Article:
Will Clean Water Act 316b Regulations End Chemical Cooling Water Treatment Programs?

The implementation of EPA’s 316b cooling water intake rules for impingement and entrainment mortality certainly present formidable challenges to power plants and industrials. The effort becomes all the more daunting with uncertainty on the application of the regulations on a site-by-site basis by individual Federal and State permit writers, and the lingering potential for legal challenges that could modify the requirements in the future.  While pessimism about clearly defining Best Technology Available (BTA) may be justified, it is also possible to see the rules as an imposed opportunity to give attention to often overlooked cooling water systems whose performance can significantly impact plant efficiency.

Using the regulatory process as incentive, there is an opportunity to acquire resources necessary to rigorously review the current facilities and performance, future objectives, and evaluate the best options in light of the plant’s goals.  The process also provides for extensive consideration of non-environmental factors in determining BTA.  Some of the most important of these include: reliability and cost of electric service, plant efficiency impacts, technical feasibility, financial costs and benefits, age of the plant, and social costs.  BTA will not be an absolute number, but a demonstration of best overall environmental and other costs and benefits.  While assessing this for each 316b program option will demand significant effort, when approached as an exercise to improve plant and financial performance along with the environmental goals, the process can become a win-win rather than simply a regulatory burden.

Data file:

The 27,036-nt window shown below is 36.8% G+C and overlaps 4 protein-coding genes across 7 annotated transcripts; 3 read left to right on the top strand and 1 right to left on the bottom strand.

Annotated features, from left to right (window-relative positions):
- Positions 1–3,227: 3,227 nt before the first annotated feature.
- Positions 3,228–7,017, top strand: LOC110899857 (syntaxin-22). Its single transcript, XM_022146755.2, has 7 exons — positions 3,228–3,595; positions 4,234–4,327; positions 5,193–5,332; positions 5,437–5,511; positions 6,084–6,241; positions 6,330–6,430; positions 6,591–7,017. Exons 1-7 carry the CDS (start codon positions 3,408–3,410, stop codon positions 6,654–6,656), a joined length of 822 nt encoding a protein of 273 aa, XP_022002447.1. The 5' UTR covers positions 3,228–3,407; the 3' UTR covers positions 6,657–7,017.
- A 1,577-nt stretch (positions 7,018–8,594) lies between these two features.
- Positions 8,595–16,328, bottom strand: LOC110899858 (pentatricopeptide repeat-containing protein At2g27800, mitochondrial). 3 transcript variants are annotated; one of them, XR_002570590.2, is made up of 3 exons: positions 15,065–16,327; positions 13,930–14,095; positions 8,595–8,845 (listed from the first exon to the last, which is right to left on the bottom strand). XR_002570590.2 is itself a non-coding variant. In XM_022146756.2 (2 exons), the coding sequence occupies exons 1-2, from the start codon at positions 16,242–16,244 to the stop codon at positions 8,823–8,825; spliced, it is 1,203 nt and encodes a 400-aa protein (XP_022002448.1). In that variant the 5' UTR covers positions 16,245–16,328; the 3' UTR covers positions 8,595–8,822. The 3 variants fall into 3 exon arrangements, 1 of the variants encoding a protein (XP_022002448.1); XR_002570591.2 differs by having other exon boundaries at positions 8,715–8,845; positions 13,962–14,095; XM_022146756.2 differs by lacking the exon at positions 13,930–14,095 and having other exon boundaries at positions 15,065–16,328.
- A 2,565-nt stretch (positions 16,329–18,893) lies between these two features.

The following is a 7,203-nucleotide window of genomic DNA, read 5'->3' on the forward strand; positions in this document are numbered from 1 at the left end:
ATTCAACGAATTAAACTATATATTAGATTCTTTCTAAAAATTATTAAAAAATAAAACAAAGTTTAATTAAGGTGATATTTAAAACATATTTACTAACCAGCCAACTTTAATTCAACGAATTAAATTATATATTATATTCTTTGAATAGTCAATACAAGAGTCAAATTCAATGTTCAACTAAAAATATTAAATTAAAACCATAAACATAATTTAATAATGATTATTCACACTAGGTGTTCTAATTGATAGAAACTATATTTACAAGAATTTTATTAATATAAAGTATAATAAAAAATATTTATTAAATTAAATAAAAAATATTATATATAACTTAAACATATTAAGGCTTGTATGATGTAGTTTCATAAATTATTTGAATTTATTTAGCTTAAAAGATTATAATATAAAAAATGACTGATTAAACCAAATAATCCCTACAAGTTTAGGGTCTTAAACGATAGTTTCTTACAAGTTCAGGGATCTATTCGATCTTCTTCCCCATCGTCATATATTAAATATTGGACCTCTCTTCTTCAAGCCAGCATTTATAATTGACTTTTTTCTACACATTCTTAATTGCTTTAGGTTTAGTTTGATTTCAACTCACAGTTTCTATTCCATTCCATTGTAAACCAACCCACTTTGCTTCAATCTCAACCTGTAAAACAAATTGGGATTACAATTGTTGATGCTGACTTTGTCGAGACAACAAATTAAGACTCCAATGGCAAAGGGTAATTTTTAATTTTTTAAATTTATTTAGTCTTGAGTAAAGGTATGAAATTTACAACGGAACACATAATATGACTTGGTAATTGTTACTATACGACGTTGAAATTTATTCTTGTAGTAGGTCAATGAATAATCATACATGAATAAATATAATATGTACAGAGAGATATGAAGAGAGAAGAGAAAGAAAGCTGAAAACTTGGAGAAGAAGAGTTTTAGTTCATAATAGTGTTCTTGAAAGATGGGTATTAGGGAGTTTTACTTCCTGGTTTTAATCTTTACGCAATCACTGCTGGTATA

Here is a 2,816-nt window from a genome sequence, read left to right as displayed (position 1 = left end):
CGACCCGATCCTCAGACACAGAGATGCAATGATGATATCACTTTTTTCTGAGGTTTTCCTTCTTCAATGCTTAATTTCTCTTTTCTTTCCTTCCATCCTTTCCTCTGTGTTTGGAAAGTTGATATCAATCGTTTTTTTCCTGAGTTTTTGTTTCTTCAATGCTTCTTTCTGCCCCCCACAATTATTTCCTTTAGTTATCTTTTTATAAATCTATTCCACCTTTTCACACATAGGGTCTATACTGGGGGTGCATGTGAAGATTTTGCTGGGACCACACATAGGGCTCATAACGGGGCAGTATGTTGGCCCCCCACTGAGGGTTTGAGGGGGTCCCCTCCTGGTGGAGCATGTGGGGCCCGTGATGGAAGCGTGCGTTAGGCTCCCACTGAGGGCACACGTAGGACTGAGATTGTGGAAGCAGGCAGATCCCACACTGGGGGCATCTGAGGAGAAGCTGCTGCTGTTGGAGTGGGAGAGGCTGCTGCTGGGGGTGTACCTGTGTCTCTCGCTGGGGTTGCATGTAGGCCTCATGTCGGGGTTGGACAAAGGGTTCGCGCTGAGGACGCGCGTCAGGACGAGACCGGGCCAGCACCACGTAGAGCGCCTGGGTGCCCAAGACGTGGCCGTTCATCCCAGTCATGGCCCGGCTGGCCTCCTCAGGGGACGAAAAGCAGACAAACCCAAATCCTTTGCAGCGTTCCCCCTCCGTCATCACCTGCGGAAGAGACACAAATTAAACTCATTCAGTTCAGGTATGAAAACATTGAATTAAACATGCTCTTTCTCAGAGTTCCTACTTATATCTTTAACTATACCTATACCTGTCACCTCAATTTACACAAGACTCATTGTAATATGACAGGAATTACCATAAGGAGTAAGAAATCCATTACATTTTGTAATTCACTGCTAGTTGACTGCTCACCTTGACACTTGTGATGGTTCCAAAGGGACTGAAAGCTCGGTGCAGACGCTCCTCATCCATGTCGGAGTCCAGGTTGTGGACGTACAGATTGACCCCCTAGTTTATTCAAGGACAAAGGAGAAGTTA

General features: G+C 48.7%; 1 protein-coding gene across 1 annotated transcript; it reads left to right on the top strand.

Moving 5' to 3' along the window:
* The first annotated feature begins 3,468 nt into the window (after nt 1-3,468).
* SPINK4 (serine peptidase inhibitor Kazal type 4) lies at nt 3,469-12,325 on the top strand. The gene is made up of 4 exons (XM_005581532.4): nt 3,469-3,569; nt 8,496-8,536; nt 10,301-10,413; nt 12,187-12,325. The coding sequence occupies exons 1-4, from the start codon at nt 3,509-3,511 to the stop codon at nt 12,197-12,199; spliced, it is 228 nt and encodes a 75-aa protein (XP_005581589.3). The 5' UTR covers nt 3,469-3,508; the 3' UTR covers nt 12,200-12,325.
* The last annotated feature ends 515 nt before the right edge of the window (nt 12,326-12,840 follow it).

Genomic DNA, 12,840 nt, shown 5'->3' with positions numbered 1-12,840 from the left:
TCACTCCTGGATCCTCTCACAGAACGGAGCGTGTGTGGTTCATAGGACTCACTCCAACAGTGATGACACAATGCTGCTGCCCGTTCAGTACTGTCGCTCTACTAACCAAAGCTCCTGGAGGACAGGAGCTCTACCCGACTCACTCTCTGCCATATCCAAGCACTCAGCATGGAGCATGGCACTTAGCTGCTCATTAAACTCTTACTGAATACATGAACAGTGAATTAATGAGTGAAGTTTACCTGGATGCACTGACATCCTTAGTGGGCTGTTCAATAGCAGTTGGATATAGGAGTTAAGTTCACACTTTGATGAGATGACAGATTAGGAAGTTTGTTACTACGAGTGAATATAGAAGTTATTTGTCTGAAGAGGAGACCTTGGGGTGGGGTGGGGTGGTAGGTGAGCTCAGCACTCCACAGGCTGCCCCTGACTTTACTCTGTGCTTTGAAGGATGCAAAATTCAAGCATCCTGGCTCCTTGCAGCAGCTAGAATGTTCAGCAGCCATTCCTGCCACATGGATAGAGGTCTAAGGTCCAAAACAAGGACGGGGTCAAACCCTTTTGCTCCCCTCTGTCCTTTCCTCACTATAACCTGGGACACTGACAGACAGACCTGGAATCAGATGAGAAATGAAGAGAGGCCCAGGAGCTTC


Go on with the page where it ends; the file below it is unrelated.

To see a more detailed presentation with examples related to chemical treatment programs please click here!

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